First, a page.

It was a day. I reflected back on it as I finished the housework that was left to me to be done when my wife skittered off to do whatever voodoo that she does on Thursday evenings. I am certainly not above doing some sweeping or scrubbing a toilet. It was looking at chores left to be done before I could call it quits. With a gaping hole in the seat of my pants.
That gaping hole had come about as a result of sitting down to wrestle with the inner tube that I was attempting to insert into the back tire of my bike. The back tire of my bike that I had stopped four times over the course of a two mile ride to inflate to a point where I could limp on home. I was on my way home from the day I had when I noticed that I was more than just a little under-inflated and I needed to stop long enough to get some air between me and the pavement.
This was after I had taken a few minutes to insert the names of all the kindergartners into the math program which I intended to introduce them. It was a task that had slid down my to do list as the day wore on. A day filled with extra students in different classes and teachers coping with multiple absences on our staff as we gathered our collective wits to put together a day just like any other day in elementary education. Without letting on that missing four of seventeen teachers puts a strain on any institution, we moved our larger than average groups of kids from one activity to the next. Lunch recess gave us all a sense that there was no hiding the reality of the situation. But we showed no fear. Even though we were hopelessly outnumbered, we couldn't let on that at any moment, if the children had chosen to storm the gates, all would be lost. All of this came in the midst of the furor over the killer clown invasion that, thanks to social media and older siblings, was the talk of the town during the first half hour before the bell rang. And it lingered well into the day.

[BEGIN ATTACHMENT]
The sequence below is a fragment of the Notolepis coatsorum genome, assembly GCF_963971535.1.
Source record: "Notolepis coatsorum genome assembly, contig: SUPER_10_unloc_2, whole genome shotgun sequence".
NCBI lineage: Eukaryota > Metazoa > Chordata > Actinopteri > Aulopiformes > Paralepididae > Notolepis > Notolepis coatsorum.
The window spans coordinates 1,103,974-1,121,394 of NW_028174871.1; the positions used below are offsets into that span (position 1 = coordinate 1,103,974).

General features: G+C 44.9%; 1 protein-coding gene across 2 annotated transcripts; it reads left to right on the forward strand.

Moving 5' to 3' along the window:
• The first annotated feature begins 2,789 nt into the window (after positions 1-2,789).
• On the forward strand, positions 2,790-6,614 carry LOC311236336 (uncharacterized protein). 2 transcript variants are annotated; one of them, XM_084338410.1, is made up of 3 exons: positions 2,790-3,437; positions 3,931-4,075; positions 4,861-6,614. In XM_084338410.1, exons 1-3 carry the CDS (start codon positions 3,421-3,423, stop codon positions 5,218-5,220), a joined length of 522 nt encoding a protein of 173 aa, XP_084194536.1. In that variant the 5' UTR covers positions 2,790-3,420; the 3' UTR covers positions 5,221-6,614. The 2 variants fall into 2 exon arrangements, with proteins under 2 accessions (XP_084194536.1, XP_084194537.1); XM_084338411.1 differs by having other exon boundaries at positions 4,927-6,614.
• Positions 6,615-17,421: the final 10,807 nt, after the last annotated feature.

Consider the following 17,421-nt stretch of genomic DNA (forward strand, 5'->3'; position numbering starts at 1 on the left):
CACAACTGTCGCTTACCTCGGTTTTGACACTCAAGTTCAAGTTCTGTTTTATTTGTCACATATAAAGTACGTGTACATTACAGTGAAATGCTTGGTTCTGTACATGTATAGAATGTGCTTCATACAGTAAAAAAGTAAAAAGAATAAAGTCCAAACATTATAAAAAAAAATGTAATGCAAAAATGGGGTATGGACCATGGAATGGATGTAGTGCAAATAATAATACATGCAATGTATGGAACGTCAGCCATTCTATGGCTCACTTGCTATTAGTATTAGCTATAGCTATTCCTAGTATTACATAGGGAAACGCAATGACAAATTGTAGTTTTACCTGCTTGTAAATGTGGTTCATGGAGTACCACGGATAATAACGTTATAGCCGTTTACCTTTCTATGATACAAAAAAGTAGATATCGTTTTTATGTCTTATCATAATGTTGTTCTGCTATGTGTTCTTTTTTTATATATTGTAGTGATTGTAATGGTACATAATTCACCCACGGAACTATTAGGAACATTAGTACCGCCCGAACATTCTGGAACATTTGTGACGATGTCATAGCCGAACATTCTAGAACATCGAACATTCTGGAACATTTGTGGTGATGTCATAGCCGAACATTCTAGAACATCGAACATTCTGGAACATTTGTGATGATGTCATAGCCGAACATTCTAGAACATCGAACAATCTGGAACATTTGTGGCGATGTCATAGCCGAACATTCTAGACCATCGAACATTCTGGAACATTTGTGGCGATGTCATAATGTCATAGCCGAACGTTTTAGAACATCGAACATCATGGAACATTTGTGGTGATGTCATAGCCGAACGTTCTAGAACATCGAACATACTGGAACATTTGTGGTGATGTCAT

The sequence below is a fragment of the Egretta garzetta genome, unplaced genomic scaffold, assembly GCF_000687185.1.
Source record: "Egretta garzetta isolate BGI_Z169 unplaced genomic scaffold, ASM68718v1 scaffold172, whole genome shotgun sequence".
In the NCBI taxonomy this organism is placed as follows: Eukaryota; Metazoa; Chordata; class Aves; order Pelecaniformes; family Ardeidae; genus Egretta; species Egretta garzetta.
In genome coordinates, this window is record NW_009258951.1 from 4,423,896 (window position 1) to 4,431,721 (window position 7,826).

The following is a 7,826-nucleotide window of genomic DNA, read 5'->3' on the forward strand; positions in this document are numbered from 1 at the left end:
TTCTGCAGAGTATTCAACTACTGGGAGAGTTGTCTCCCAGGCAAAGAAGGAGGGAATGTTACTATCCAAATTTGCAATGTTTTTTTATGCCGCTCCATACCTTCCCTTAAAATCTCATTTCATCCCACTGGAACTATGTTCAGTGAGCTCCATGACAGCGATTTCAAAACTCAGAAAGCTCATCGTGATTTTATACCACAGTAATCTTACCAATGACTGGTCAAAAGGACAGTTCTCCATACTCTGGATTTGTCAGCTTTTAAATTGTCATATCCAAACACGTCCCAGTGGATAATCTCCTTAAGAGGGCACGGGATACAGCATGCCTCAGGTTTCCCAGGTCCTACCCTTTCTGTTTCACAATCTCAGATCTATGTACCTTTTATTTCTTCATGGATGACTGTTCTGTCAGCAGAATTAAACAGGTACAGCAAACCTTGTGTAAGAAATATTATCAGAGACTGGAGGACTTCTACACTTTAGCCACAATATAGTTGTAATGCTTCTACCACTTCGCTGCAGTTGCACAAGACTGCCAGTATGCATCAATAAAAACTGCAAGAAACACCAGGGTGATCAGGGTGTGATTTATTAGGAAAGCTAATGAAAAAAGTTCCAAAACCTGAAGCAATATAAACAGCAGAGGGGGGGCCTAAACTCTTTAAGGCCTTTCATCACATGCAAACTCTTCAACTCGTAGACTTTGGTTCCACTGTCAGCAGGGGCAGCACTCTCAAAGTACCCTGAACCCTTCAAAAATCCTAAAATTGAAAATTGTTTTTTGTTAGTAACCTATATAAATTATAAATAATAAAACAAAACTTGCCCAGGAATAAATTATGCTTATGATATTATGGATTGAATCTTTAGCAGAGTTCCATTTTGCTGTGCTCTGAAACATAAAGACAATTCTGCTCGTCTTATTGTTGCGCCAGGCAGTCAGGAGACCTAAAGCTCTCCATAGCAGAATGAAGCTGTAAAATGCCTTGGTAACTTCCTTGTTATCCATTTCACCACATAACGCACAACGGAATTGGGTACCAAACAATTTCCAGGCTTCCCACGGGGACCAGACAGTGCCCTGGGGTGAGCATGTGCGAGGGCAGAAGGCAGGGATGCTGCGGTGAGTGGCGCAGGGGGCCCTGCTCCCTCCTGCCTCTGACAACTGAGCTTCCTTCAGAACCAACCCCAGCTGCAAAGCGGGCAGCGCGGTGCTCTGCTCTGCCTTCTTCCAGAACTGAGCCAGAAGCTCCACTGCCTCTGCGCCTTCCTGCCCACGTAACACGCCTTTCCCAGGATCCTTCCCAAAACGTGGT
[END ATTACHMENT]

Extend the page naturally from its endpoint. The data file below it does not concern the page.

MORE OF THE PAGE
Before all the little darlings arrived at school, it was quiet, and I took in each little shred of news with the notion that we could adapt and overcome most any obstacle. We are trained professionals, and we probably wouldn't know what to do if a day presented itself that was perfect in any way. Adversity is a way of life in public education. We are in the lemonade business, after all.
Getting to the the squeezing of those lemons started early, when I turned on my phone before the sun came up, as I rushed about having fallen asleep only half an hour before I was going to get out of bed and missed getting the jump start a day like this could have used.
Instead, I was just a few minutes behind and never quite felt caught up in the midst of flat tires and terrified children and crowded classrooms and chores that needed to be done with a hole in my pants. I'm glad I made it to the part where I got to write about it.